(reviewed within a week of purchase)
Linda Kay Price
on April 19, 2013 :
A kidnapping forces his past into his present. Will it also impact his future?
Lt. Michael Stoddard of Yorkshire now serves His Majesty in the Army and is stationed in the Carolinas while Tarleton and Cornwallis try to curtail the rebels and maintain the Colonies for George III. Stoddard is a man of integrity who finds that all things in war are not black and white and wearing a red coat does not ensure its owner is morally upright. He also discovers that some rebels have a higher moral compass than the King's men.
We first meet Stoddard in PAPER WOMAN, another excellent tale by Suzanne Adair. He has since become the star of his own series--REGULATED FOR MURDER and A HOSTAGE TO HERITAGE. While each of Suzanne's books can be read as stand-alones, they also build on one another in a seamless fashion and reading them in order increases the enjoyment of an overall underlying story arc.
REGULATED FOR MURDER gives us a ten-year old cold case tied to a present-day murder. A HOSTAGE TO HERITAGE gives us a kidnapping--but not just a normal kidnapping. HOSTAGE also gives us a series of jolts regarding Lt. Michael Stoddard. Those jolts give him hard choices regarding his own soul. I try not to post anything that can be considered a spoiler, so I'll just say that HOSTAGE kept me up late two nights in a row because I just couldn't stop reading ;-)
If you have read the St. James' series by Suzanne, you will enjoy how characters make cameos throughout the Stoddard books. Her female characters are believable and appropriate for the times--they are not 21st century women wearing homespun. And although the setting is the Revolutionary War, blood and gore and battle scenes are not the means for ratcheting the tension in either story. And believe me, the tension is there. Even the descriptive passages don't take away from the plot movement. Some folks may think the cast of characters is somewhat large and hard to follow but each character definitely plays an important role in either Stoddard's past, present or future.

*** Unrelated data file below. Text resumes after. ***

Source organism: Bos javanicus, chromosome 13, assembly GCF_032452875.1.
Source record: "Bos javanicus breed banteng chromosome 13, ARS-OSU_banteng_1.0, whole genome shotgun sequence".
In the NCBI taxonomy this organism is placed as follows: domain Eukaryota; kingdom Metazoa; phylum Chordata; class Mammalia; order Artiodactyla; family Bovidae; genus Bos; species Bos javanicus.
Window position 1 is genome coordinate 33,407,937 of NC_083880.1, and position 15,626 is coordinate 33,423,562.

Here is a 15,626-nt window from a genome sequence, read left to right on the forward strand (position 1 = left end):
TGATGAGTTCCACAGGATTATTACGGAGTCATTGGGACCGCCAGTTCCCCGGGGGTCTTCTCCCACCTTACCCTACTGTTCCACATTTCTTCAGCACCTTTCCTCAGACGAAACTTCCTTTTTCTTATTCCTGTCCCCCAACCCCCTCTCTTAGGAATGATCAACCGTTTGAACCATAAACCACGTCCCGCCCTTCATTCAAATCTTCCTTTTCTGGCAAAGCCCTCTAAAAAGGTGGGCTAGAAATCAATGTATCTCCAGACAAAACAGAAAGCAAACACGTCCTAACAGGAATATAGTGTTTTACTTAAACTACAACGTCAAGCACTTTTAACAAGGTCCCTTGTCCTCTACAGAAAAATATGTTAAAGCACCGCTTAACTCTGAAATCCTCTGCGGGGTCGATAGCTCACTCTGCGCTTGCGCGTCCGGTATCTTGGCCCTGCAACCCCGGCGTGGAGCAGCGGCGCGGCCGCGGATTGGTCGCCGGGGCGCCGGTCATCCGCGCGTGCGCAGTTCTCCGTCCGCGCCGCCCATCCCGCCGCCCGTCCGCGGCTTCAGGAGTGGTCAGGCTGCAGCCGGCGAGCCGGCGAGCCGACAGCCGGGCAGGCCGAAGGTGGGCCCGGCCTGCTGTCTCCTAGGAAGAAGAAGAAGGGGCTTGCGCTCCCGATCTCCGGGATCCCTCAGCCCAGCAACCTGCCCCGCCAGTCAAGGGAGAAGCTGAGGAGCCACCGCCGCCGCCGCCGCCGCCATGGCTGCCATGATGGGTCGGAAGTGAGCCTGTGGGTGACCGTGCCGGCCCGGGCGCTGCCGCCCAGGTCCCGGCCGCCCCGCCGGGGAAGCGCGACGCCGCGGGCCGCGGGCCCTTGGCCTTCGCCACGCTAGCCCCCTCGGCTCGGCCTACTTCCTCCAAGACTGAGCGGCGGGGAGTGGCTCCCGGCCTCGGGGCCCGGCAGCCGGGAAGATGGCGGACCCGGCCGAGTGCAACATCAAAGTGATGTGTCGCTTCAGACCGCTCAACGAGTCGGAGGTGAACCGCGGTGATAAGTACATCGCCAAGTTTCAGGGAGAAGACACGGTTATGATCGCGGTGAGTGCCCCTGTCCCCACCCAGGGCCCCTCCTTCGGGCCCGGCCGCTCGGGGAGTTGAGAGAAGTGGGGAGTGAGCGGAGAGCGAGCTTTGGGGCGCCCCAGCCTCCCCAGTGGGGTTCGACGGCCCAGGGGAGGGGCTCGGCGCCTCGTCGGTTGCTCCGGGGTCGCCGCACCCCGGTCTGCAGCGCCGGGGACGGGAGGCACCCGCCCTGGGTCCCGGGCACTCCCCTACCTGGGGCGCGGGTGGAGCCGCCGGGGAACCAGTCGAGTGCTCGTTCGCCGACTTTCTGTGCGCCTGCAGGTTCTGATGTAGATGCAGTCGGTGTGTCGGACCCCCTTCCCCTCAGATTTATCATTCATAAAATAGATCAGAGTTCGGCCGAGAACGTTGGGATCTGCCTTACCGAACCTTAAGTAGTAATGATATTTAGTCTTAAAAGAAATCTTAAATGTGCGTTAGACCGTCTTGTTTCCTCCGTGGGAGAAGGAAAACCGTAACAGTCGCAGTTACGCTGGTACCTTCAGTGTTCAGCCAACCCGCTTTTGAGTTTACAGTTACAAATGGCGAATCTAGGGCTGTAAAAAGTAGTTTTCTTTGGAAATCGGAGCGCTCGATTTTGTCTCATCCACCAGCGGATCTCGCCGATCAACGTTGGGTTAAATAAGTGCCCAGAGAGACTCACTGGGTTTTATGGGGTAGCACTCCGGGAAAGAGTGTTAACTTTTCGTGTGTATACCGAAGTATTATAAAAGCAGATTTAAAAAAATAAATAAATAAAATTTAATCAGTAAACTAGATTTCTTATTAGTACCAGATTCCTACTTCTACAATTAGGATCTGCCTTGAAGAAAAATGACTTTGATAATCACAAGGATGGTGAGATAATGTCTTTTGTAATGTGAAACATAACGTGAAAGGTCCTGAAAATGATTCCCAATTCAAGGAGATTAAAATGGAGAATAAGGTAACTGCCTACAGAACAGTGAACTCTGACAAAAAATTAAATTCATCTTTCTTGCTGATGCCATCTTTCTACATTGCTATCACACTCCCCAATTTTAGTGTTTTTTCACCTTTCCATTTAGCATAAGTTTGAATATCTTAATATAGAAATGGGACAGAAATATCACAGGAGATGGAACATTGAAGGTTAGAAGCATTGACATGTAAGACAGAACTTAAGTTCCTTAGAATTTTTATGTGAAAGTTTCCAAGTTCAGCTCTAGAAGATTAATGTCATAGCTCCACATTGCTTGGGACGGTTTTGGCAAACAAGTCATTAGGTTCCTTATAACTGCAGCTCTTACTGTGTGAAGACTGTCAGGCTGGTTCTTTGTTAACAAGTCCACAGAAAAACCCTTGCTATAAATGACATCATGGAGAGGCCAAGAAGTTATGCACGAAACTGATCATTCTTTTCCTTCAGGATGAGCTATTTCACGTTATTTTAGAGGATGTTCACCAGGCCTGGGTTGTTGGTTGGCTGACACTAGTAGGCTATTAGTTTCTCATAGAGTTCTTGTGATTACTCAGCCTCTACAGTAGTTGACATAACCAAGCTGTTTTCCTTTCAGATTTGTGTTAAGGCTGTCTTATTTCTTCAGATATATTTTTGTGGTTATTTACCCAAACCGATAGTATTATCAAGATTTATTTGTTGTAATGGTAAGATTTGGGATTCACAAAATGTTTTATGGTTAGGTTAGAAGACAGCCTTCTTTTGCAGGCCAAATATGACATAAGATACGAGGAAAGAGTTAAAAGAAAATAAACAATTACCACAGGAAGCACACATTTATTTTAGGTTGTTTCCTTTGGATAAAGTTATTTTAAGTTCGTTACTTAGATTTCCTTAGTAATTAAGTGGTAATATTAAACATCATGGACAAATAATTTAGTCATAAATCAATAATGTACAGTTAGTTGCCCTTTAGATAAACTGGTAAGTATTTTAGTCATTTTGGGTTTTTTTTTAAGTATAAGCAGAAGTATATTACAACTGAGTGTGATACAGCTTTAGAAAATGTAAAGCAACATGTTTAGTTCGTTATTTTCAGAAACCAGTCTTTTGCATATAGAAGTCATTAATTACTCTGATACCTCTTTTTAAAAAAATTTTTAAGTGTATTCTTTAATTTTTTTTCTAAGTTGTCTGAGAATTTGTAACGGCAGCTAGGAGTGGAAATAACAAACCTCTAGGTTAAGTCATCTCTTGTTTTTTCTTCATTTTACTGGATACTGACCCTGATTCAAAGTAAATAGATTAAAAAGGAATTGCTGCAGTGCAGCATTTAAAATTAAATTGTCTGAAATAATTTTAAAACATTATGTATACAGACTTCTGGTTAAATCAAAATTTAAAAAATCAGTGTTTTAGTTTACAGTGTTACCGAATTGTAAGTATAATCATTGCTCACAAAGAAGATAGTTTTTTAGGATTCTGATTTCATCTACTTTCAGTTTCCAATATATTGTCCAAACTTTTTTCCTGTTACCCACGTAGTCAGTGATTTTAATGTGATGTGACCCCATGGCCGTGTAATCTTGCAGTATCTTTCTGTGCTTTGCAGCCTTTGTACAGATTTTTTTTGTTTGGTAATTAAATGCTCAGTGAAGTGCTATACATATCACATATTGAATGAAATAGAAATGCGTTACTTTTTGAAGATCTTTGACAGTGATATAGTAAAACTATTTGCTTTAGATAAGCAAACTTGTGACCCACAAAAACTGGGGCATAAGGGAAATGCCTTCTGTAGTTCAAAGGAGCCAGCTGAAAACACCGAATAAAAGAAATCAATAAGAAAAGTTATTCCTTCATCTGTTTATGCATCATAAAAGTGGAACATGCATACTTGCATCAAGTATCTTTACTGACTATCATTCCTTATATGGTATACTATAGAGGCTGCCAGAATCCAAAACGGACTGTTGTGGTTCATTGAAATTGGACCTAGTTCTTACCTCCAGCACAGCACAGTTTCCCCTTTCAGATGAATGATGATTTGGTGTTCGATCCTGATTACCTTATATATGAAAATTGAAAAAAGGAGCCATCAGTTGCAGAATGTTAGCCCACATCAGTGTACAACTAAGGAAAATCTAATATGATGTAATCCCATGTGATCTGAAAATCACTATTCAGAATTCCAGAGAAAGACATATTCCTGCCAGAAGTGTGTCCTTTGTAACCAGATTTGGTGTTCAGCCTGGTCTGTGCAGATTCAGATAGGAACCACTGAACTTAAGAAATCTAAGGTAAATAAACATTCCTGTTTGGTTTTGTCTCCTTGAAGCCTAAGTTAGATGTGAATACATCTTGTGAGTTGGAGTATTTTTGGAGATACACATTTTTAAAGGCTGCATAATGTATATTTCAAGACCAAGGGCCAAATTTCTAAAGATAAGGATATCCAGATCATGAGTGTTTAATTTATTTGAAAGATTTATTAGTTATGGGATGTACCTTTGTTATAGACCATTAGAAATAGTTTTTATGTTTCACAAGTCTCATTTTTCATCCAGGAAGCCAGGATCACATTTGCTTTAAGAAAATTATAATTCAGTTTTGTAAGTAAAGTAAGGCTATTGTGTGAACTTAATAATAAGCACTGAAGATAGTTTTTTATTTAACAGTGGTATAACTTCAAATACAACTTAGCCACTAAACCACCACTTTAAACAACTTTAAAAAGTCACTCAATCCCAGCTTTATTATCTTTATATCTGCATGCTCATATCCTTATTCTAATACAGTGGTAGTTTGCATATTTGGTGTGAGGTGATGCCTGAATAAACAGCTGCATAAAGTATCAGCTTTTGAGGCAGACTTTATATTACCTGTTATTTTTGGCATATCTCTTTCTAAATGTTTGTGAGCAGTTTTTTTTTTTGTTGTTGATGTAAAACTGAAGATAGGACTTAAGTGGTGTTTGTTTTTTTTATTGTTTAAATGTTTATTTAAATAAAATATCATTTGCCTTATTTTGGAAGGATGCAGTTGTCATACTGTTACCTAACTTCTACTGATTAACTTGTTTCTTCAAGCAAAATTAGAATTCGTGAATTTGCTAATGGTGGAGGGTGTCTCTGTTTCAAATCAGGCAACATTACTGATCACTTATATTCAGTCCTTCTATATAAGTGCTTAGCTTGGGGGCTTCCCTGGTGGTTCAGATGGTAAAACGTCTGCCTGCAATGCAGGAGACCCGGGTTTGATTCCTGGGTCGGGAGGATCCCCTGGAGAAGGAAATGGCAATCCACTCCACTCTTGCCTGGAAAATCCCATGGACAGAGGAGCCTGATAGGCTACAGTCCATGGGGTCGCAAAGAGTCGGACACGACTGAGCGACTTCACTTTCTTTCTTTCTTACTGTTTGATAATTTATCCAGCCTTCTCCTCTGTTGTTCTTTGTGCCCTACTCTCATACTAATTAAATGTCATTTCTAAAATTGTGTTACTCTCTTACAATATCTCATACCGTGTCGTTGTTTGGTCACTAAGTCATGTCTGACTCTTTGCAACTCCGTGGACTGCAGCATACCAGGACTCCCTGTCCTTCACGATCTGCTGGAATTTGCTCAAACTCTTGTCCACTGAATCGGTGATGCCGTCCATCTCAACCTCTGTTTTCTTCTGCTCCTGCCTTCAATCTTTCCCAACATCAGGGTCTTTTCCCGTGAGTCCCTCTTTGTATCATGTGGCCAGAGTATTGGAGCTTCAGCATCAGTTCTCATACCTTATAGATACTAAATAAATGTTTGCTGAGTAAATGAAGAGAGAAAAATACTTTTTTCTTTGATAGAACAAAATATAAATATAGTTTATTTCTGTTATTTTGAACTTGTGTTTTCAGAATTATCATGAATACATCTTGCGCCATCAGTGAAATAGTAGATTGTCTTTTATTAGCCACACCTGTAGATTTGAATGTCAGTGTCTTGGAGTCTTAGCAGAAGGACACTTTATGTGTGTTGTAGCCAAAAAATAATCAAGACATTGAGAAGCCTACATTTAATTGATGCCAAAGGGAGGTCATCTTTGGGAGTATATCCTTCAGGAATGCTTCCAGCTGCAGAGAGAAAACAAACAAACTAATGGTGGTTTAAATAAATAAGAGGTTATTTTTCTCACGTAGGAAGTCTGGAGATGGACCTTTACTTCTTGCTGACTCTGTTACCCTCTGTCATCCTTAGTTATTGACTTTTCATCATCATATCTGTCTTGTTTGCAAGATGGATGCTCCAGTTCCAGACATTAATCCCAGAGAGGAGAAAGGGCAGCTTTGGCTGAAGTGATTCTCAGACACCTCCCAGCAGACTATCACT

So we have murder, war, espionage, kidnapping, tax evasion, and bootlegging all competing with military and civilian politics. The wondrous part of it all is that even though all those things are present in America today, both REGULATED and HOSTAGE are true to the 1780s in manner of speech, mode of dress, and behavior of the characters. Even the male/female tensions are believable (no bodice-ripper extraneous romance here).
The history is fascinating but woven in so carefully that I didn't realize I was learning about the southern theater of the American Revolution. You smell the cabbages and manure, you hear the thud of a trussed up body slam against a wooden wall, and you race along with your heart in your throat as men who should be comrades decide whether or not to kill each other.
Lastly, the amateur historian in me absolutely loves the bibliography/list of sources we get with each of the books. I can turn from fiction right to my library or online book sources to read more about Yorkshire, Hillsborough, Wilmington, Tarleton, Cornwallis, et al.
Whether male or female, if you enjoy multi-layer plots set in well-researched history, you can't go wrong reading anything by Suzanne Adair.
(reviewed the day of purchase)
on April 19, 2013 :
Lt. Michael Stoddard of his majesty’s eighty-second regiment first appears in the book riding his horse, Cleopatra, in pursuit of two rebels. He fails to catch them resulting in one of the many frustrating tasks Stoddard is ordered to complete. A ten-year-old boy from a noble family is abducted. Stoddard knows that if he cannot recover the child, safe and sound, he has no friends among the gentry and no financial resources to cushion the blow that failure will inevitably cause. His investigations are complicated by the fact that in North Carolina the war for American independence is not going well for the British. Individual alliances are unclear. The war is used as an excuse by both loyalists and rebels to settle old scores.
Stoddard has to suss out who is lying and who is telling at least part of the truth. Enemies from his past appear and disappear. Motives become entangled with emotions, personal, family and even national histories. Even those closest to Stoddard have secrets that have to be unraveled before he can save the child and thereby save himself.
This is another excellent book set against the background of the southernconflicts of the American Revolution by Suzanne Adair.
(reviewed the day of purchase)